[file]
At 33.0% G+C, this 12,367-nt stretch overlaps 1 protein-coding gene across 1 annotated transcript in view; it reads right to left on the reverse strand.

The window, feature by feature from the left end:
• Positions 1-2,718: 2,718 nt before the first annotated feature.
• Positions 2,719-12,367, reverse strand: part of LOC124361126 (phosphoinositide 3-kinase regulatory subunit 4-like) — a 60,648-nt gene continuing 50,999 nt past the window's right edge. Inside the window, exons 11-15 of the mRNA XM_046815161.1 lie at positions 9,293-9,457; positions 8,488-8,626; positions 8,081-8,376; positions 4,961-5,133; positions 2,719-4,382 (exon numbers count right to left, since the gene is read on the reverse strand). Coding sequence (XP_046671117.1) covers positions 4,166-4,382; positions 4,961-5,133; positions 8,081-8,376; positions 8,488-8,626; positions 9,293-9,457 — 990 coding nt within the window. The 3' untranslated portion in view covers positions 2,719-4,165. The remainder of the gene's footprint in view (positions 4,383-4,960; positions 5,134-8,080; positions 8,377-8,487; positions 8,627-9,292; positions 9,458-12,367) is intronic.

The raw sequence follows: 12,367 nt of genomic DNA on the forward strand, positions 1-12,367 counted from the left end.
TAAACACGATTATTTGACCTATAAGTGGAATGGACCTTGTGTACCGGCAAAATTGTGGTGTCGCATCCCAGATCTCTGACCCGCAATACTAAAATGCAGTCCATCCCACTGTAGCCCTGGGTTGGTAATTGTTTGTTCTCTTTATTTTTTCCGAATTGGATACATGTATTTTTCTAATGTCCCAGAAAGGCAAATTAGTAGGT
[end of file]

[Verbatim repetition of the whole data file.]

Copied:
At 33.0% G+C, this 12,367-nt stretch overlaps 1 protein-coding gene across 1 annotated transcript in view; it reads right to left on the reverse strand.

The window, feature by feature from the left end:
• Positions 1-2,718: 2,718 nt before the first annotated feature.
• Positions 2,719-12,367, reverse strand: part of LOC124361126 (phosphoinositide 3-kinase regulatory subunit 4-like) — a 60,648-nt gene continuing 50,999 nt past the window's right edge. Inside the window, exons 11-15 of the mRNA XM_046815161.1 lie at positions 9,293-9,457; positions 8,488-8,626; positions 8,081-8,376; positions 4,961-5,133; positions 2,719-4,382 (exon numbers count right to left, since the gene is read on the reverse strand). Coding sequence (XP_046671117.1) covers positions 4,166-4,382; positions 4,961-5,133; positions 8,081-8,376; positions 8,488-8,626; positions 9,293-9,457 — 990 coding nt within the window. The 3' untranslated portion in view covers positions 2,719-4,165. The remainder of the gene's footprint in view (positions 4,383-4,960; positions 5,134-8,080; positions 8,377-8,487; positions 8,627-9,292; positions 9,458-12,367) is intronic.

The raw sequence follows: 12,367 nt of genomic DNA on the forward strand, positions 1-12,367 counted from the left end.
TAAACACGATTATTTGACCTATAAGTGGAATGGACCTTGTGTACCGGCAAAATTGTGGTGTCGCATCCCAGATCTCTGACCCGCAATACTAAAATGCAGTCCATCCCACTGTAGCCCTGGGTTGGTAATTGTTTGTTCTCTTTATTTTTTCCGAATTGGATACATGTATTTTTCTAATGTCCCAGAAAGGCAAATTAGTAGGT